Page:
impulse which they only half comprehended, and perhaps less than half shared. But the King's policy was wrong; he impeded the reaction instead of aiding it. He forced on a premature Tory Government, which was as unsuccessful as all wise people perceived that it must be. The popular distaste to the Whigs was as yet but incipient, inefficient; and the intervention of the Crown was advan tageous to them, because it looked inconsistent with the liberties of the people. And in so far as William IV. was right in detecting an incipient change of opinion, he did but detect an erroneous change. What was desirable was the prolongation of Liberal rule. The commencing dissatisfaction did but relate to the personal demerits of the Whig leaders, and other temporary adjuncts of free principles, and not to those principles intrinsically. So that the last precedent for a royal onslaught on a ministry ended thus:-in opposing the right principles, in aiding the wrong principles, in hurting the party it was meant to help. After such a warning, it is likely that our monarchs will pursue the policy which a long course of quiet precedent at present directs-they will leave a Ministry trusted by Parliament to the judgment of Parliament.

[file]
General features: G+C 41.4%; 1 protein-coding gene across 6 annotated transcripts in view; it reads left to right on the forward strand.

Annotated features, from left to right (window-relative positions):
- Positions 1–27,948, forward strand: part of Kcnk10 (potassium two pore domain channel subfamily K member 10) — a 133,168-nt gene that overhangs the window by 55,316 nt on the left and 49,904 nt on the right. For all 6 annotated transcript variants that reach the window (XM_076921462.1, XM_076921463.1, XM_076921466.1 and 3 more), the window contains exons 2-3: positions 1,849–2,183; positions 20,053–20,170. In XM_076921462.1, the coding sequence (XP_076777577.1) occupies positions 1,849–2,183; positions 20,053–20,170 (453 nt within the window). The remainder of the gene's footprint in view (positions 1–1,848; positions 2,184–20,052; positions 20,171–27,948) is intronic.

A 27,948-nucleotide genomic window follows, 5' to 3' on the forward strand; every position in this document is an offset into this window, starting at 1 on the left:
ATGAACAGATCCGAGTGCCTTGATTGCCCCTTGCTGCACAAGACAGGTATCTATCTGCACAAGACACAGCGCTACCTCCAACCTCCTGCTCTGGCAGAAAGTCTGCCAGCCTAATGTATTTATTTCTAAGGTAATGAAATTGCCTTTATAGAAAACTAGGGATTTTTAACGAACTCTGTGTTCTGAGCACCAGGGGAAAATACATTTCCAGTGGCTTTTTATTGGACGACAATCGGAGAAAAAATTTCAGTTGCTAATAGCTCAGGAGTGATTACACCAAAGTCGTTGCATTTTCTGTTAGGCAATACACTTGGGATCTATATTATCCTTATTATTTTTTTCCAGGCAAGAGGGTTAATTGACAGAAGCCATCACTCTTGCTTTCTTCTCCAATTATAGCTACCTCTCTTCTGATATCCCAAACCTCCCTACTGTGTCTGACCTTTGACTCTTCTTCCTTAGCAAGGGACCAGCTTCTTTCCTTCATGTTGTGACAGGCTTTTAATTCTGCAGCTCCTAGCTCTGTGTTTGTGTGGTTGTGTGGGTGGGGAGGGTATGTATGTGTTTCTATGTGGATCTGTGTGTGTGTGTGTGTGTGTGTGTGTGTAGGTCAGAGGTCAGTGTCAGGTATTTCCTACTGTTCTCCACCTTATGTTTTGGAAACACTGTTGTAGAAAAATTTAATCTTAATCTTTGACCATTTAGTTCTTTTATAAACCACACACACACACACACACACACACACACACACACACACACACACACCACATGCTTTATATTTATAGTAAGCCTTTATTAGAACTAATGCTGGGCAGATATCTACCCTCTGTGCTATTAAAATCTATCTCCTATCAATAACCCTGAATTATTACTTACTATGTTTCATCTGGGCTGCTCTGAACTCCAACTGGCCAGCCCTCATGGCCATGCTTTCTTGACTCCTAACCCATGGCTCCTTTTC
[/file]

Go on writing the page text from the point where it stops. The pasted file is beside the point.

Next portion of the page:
Indeed, the dangers arising from a party spirit in Parliament exceeding that of the nation, and of a selfishness in Parliament contradicting the true interest of the nation, are not great dangers in a country where the mind of the nation is steadily political, and where its control over its representatives is constant. A steady opposition to a formed public opinion is hardly possible in our House